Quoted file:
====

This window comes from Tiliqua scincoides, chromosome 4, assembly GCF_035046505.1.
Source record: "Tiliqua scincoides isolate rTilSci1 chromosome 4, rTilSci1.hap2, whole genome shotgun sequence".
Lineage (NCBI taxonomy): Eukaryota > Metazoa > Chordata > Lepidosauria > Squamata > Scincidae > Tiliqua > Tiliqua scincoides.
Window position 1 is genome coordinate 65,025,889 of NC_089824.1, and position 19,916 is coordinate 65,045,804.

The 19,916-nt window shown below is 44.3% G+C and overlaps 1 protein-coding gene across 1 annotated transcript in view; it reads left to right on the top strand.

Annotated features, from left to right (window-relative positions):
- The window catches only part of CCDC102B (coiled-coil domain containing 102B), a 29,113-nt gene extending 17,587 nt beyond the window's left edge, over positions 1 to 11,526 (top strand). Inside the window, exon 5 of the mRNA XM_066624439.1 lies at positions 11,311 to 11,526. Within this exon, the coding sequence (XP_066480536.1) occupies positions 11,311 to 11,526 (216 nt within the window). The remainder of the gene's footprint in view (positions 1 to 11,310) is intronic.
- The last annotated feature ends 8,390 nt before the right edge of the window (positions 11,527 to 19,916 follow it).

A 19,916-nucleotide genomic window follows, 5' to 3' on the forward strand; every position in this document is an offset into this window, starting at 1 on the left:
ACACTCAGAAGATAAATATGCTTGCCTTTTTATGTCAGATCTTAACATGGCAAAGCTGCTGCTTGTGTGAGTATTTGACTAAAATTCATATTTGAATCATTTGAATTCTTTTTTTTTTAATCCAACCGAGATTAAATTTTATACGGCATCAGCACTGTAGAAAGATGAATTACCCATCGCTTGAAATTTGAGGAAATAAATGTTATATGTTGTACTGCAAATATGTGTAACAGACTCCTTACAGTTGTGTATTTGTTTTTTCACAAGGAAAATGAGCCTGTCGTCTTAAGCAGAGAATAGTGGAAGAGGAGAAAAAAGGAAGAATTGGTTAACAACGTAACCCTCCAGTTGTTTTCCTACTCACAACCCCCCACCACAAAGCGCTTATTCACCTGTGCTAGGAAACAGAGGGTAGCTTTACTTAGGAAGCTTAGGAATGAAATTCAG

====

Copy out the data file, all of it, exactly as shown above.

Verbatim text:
This window comes from Tiliqua scincoides, chromosome 4, assembly GCF_035046505.1.
Source record: "Tiliqua scincoides isolate rTilSci1 chromosome 4, rTilSci1.hap2, whole genome shotgun sequence".
Lineage (NCBI taxonomy): Eukaryota > Metazoa > Chordata > Lepidosauria > Squamata > Scincidae > Tiliqua > Tiliqua scincoides.
Window position 1 is genome coordinate 65,025,889 of NC_089824.1, and position 19,916 is coordinate 65,045,804.

The 19,916-nt window shown below is 44.3% G+C and overlaps 1 protein-coding gene across 1 annotated transcript in view; it reads left to right on the top strand.

Annotated features, from left to right (window-relative positions):
- The window catches only part of CCDC102B (coiled-coil domain containing 102B), a 29,113-nt gene extending 17,587 nt beyond the window's left edge, over positions 1 to 11,526 (top strand). Inside the window, exon 5 of the mRNA XM_066624439.1 lies at positions 11,311 to 11,526. Within this exon, the coding sequence (XP_066480536.1) occupies positions 11,311 to 11,526 (216 nt within the window). The remainder of the gene's footprint in view (positions 1 to 11,310) is intronic.
- The last annotated feature ends 8,390 nt before the right edge of the window (positions 11,527 to 19,916 follow it).

A 19,916-nucleotide genomic window follows, 5' to 3' on the forward strand; every position in this document is an offset into this window, starting at 1 on the left:
ACACTCAGAAGATAAATATGCTTGCCTTTTTATGTCAGATCTTAACATGGCAAAGCTGCTGCTTGTGTGAGTATTTGACTAAAATTCATATTTGAATCATTTGAATTCTTTTTTTTTTAATCCAACCGAGATTAAATTTTATACGGCATCAGCACTGTAGAAAGATGAATTACCCATCGCTTGAAATTTGAGGAAATAAATGTTATATGTTGTACTGCAAATATGTGTAACAGACTCCTTACAGTTGTGTATTTGTTTTTTCACAAGGAAAATGAGCCTGTCGTCTTAAGCAGAGAATAGTGGAAGAGGAGAAAAAAGGAAGAATTGGTTAACAACGTAACCCTCCAGTTGTTTTCCTACTCACAACCCCCCACCACAAAGCGCTTATTCACCTGTGCTAGGAAACAGAGGGTAGCTTTACTTAGGAAGCTTAGGAATGAAATTCAG